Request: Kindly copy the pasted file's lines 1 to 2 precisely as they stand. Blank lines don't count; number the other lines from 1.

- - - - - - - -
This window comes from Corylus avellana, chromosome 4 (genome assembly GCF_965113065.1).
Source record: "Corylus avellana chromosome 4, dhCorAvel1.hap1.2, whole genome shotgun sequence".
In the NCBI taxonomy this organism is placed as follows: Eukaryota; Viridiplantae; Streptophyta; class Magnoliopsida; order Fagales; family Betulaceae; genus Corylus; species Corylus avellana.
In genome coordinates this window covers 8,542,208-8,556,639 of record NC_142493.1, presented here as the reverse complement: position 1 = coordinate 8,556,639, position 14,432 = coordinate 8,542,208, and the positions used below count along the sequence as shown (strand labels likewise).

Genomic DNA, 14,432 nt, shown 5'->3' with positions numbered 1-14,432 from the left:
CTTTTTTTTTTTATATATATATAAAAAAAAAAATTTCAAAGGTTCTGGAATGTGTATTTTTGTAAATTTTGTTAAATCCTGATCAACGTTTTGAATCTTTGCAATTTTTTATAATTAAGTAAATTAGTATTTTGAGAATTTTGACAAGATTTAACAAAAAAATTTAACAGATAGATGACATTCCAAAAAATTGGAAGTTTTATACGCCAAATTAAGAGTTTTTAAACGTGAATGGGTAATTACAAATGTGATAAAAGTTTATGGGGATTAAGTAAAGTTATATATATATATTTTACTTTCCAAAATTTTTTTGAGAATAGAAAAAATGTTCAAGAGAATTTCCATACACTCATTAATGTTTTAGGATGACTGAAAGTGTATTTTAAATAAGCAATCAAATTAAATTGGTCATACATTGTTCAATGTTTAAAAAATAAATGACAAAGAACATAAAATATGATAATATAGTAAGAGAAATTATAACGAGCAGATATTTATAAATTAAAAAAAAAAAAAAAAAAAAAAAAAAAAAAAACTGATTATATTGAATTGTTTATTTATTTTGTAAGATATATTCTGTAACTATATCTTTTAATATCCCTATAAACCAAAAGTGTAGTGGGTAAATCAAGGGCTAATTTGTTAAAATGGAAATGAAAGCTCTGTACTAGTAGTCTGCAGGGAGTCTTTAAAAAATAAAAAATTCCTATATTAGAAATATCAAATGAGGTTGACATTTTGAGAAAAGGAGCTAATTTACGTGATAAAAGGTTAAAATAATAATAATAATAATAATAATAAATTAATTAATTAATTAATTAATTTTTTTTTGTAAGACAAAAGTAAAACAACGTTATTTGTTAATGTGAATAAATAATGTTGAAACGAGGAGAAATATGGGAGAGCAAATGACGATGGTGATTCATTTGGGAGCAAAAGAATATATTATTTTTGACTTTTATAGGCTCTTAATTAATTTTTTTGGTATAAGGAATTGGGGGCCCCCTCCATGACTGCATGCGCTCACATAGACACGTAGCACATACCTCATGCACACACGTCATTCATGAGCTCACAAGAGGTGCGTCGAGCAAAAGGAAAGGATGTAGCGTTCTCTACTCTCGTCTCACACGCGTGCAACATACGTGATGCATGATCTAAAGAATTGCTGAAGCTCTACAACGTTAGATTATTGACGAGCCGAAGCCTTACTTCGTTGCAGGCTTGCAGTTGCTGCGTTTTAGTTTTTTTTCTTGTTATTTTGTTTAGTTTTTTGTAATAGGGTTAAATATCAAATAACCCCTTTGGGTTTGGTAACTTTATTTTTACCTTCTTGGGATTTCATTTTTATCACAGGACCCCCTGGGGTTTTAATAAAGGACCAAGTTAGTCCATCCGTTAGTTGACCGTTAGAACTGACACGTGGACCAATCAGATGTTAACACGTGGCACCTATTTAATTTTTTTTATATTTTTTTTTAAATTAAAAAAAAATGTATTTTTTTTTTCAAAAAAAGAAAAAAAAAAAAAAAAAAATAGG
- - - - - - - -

This window comes from Corylus avellana, chromosome 4 (genome assembly GCF_965113065.1).
Source record: "Corylus avellana chromosome 4, dhCorAvel1.hap1.2, whole genome shotgun sequence".